The interview was done at Mr. Robert Edwards’s home in the dining area. The dining area had plenty of sun light and was spacious which made it a comfortable environment. We both introduced ourselves and before beginning the interview I was able to meet Bryan. Bryan is a nice boy once he gets s to know you but takes time to adjust to you because of his autism conditions.
I began the interview after we both adjusted to the seating arrangement. When I asked, “What are Bryan’s strengths/interests/talents?” Mr. Edwards replied, “He watches and pays attention to details. He loves to do puzzles and has a good memory.” I could clearly see how Bryan was interested in puzzles since when I arrived at the home he was already engaged in completing a puzzle with pieces that covered their coffee table. I then asked, “What do you feel are challenges for Bryan?” Mr. Edwards responded very calmly, relaxed and clear sounding voice, “It is hard for him to communicate with new people and very hard to add something to his routine. He does not like changes to his schedule and at time does have his moments because of this.”
I continued asking, “Mr. Edwards when you first became aware of Bryan’s differences, how did you feel and what did you do?” Looking at me with a concerned look as if the feeling of the memory was there from yesterday he replied, “We noticed that he hadn’t started talking yet and he was already 18 months. His mother and I both worked and had him on a steady routine and it was working for us at the time. Then when he was almost two, our schedules changed and he started to get fussy more and cry a lot when he wasn’t fed at a certain time or even when he was being put down for nap at a time he wasn’t used to.” He paused for a moment then continued, “I was worried, and then friends and family told us that sometime kids were like that. They knew of other children that hadn’t started babbling until two and fully talking until three years old. But then one of my uncles told me about a cousin I had that was the same when he was born. He was diagnosed with autism. I was a little confused as to what that would mean and if somehow it was genetic in my family. This made me a little anxious to find out if our son was the same. My uncle advised us to go and see a doctor and ask for tests to be done and so we made appointments to see not one but three different doctors just to see if their findings were all the same. ” I asked, “So you thought that somehow it was passed through genes on your family’s side?” He said, “Yes, I did. We later found out that my wife also has autism in her family as well but we’re not very close to that side of her family for personal reasons.”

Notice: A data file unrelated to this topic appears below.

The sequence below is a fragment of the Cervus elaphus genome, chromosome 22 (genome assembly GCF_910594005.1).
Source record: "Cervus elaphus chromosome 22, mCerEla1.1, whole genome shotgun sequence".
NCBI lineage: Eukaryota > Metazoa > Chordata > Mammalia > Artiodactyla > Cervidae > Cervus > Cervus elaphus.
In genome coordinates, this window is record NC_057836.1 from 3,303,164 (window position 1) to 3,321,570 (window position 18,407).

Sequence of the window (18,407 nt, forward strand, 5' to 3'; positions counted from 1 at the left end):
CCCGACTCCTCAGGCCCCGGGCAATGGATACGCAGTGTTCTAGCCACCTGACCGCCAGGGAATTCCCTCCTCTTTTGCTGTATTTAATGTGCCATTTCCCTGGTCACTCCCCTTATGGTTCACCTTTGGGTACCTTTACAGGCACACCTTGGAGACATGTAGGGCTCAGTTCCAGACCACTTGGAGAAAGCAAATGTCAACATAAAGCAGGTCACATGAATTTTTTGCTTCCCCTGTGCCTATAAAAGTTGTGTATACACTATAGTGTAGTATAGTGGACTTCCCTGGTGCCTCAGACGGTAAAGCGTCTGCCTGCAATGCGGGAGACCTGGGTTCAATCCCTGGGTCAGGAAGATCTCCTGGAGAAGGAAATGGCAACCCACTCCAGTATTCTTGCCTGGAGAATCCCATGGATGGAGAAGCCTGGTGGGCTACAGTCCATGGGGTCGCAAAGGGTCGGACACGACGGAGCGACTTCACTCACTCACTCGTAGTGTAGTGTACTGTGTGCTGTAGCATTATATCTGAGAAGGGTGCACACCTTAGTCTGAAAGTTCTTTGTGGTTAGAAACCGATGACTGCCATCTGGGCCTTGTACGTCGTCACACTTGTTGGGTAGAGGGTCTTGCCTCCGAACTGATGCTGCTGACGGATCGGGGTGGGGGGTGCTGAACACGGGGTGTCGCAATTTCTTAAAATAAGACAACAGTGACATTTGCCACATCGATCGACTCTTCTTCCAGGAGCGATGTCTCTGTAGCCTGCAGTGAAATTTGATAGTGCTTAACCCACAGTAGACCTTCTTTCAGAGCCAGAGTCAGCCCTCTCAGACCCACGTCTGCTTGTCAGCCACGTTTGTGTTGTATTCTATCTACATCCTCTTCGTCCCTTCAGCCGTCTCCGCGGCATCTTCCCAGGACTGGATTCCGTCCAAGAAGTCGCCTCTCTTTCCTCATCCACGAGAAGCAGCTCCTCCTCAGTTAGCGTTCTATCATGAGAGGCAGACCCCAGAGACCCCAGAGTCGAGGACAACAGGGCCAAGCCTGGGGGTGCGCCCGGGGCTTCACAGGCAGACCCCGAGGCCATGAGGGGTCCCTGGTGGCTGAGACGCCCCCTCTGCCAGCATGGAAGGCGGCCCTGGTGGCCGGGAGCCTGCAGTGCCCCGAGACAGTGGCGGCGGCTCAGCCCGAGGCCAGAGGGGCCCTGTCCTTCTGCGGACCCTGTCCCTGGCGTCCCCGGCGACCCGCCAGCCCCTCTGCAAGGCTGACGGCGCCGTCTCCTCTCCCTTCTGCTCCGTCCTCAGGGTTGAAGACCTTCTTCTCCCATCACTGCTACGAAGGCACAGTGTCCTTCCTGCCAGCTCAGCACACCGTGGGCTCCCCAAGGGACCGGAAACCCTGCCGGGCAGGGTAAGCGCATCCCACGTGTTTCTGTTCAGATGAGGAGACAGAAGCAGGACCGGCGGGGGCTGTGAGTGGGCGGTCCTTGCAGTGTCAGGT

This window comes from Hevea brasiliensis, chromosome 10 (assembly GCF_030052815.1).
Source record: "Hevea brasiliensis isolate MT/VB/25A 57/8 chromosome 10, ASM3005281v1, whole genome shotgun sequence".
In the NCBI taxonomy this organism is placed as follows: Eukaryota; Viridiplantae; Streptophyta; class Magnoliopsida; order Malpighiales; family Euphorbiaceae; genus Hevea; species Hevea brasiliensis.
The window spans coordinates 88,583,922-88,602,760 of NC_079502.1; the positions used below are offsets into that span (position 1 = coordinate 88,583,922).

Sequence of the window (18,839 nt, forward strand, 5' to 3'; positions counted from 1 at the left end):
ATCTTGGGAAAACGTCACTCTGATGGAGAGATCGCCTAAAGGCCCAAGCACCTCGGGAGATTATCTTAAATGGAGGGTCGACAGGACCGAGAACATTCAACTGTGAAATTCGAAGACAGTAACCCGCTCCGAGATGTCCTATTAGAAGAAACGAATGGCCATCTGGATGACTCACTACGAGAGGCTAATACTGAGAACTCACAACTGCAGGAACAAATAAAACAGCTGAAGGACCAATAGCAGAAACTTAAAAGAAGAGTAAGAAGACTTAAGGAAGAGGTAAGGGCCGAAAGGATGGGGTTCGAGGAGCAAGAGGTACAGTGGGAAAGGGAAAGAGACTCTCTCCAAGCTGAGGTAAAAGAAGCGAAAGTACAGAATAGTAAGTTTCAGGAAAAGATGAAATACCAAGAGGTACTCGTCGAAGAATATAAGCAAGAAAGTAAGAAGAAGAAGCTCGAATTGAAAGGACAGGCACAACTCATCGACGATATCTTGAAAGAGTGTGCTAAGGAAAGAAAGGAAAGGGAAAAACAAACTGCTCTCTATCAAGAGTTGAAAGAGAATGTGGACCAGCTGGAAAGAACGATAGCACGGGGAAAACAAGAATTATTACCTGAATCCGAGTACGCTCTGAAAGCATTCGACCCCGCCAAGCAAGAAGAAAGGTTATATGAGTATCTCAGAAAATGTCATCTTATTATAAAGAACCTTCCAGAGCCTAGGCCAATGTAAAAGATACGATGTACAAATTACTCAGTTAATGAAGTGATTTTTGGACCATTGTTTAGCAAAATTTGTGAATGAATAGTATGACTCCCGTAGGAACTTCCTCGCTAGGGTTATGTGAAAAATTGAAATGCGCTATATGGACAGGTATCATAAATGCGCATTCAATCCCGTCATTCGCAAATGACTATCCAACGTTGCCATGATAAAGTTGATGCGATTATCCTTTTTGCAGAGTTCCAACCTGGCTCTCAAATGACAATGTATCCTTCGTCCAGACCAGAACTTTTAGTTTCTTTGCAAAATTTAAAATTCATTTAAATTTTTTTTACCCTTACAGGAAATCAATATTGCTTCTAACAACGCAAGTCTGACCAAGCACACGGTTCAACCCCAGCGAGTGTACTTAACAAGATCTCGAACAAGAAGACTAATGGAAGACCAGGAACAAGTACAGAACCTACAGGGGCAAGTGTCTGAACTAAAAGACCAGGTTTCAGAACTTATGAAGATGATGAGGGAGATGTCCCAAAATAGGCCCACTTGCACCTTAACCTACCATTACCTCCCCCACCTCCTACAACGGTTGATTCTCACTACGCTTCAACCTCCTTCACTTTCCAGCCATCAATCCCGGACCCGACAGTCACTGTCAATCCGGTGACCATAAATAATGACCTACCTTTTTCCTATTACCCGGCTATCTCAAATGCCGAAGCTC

Mr. Edwards was very open in his communication remaining very calm and steady in his posture. So we continued on with the interview questions. When I asked him, “What happened next, after seeing the doctors?” Edwards, “Each doctor told us the same thing. Our son had autism and that we...